I remember the moment I checked my voicemail at 12:30 p.m.on June 20, 2006. I’d just gone grocery shopping at the Marina Safeway in San Francisco. I was about to call for a cab to take me home because there was no way I could carry 10 bags home on foot. I laughed at myself for only going in for five things and ending up with twenty-five. Staring at my phone for the first time that day I felt my eyes grow wider. “ Fifteen missed calls? From who? Wait, it’s a Vegas number. Is Lys ok? She hasn’t called me back in a few days. Oh god, please let her be ok.” I began bargaining with god on that spot of concrete slightly out of the way from other shoppers. My breathing was getting shallower, but I forced myself to listen to the first message. Words like “Coroner office” and “Call us right away” came bleating through the phone. My fingers seemed to have a life of their own, because seconds later the woman who’d left the messages was on the other end. She asked me if Alyssa Martin was my sister. I shook my head, but managed to mumble yes. She asked where my mother was and I told her she was on a trip to NYC. She told me someone would need to fly to Vegas because my twin sister, Alyssa, was dead and it looked like a suicide. I don’t remember what I said to her to get her off the phone, to get her to stop saying what felt like horrible and impossible things. But I do remember screaming at the top of my lungs and falling to the ground. I remember the feeling of the person I’d always been disappearing right before my eyes. It was later that I coined the term “The before and after line of tragedy”.
The before and after line of tragedy
I began to realize after my twin sister died, that there is this invisible line in time separating who we are before trauma happens and who we are afterwards. And part of that line in time is that very clear moment you recognize as the very last instant when things are what they’ve always been. A moment when the world makes sense and things are normal- maybe even comfortable. And then there’s this after-moment when you realize everything is different and you can’t go back to that before-version of you or your before-version reality. Before the trauma, you were this version of yourself that you recognized and perhaps spent years getting to know. You were the right-side-up you when the world made sense, who maybe questioned things less, took more things for granted, and navigated the world with ease and confidence. But who is this new version of you now after the tragedy? How do you reconcile both versions? The one you remember, and the one you’re just now getting to know?
For the first time, maybe in our lifetimes, this disease politicians like to call “the great equalizer” has in fact unified all human beings in a shared global experience of trauma. Many of us have lost loved ones and are grieving personally. And on a collective level, we’re grieving our former lives and who we were before the pandemic. As we wait for the vaccine to give us a chance at normalcy again, we’re trying to figure out how to grow from this experience, while nursing our emotional and psychological wounds. Things we didn’t worry about before, like breathing the same air as others, is now something we have to think about and take action to protect each other from in the event we’re carrying the virus. Doing every day things like going to the grocery store, sitting outside at a cafe or even going to worship have become fraught with anxiety. And to some degree, we’ve all got a touch of PTSD and I don’t think it’s hyperbolic of me to say so.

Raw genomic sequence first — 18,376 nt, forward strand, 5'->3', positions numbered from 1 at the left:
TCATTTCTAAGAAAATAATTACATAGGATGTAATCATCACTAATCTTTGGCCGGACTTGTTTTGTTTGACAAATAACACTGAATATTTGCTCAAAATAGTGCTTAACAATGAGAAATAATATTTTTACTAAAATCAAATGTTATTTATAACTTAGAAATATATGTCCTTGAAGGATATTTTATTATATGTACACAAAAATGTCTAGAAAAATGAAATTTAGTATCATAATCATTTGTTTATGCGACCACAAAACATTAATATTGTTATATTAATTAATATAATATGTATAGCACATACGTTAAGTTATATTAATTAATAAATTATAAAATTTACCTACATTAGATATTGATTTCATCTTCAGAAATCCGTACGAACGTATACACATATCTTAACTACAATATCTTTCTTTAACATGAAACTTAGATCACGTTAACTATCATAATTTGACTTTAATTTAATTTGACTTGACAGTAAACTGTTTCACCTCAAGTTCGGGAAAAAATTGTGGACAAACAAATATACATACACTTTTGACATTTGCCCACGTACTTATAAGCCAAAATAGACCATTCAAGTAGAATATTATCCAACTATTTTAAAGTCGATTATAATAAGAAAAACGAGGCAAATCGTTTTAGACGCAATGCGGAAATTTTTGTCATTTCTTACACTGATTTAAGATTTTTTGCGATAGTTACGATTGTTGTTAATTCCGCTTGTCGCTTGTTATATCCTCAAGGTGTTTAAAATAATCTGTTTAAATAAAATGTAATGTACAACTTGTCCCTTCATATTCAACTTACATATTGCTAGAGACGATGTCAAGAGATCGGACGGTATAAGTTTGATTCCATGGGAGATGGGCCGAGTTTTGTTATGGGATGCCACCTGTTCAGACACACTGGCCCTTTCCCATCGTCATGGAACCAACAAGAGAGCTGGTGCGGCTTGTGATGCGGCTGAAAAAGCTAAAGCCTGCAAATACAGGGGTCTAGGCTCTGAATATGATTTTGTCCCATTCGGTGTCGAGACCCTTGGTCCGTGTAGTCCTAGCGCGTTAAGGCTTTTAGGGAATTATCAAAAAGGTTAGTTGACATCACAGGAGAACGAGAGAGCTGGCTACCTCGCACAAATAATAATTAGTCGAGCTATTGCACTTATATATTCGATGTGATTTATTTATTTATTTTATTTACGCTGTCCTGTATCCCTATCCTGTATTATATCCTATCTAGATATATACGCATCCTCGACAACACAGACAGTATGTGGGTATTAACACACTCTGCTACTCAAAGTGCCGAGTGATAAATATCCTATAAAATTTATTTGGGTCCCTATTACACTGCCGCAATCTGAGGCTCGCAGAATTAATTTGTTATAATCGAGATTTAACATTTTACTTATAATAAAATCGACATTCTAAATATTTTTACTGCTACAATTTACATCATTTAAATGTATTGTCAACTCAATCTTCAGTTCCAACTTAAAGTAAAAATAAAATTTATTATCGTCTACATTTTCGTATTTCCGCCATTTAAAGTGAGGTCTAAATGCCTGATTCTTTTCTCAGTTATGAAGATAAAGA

In Real Life will take time
Which brings me to my latest adventure- going to the salon. After our second shelter-in-place order and four months of waiting, I was finally able to see my hair stylist. For a lot of women, going to the salon is akin to being welcomed into a sisterhood oasis. This warm and safe haven that provides respite from the world of men. A place where we can go to unwind, chat about our lives, form friendships and shed unwanted versions of ourselves. Hair is kinda a big deal for many of us. Needless to say, it’s a big deal for me and I was very excited to see Liz (my hair stylist) after so many months. We had so much to catch up on. That is until I got there. After two hours of chatting I began to get fatigued. Had she always been this chatty? I have no idea what exciting movies I’d been watching. Wait, what book did I last read? All of these questions designed to keep the conversation flowing left me wanting the comfort of my own four walls. Had socializing with people IN REAL LIFE always been this hard? Could it be that COVID had made it harder for me to connect with people in person? Granted, I’ve always been a introvert and we’re notorious for getting what many call “introvert hangovers” but this seemed a little excessive even for me.
I realize now, that it's going to take time for me to adjust to connecting with people in person. And maybe it will take a lot of us time. We've been changed by this pandemic and that's ok. Perhaps there's something beautiful about being a bit wobbly. Perhaps needing to get used to things like IRL people will give me the chance to meet fragility, fear and fatigue with loving kindness. Or maybe I’ll just head straight for my bed :)
Sending so much love.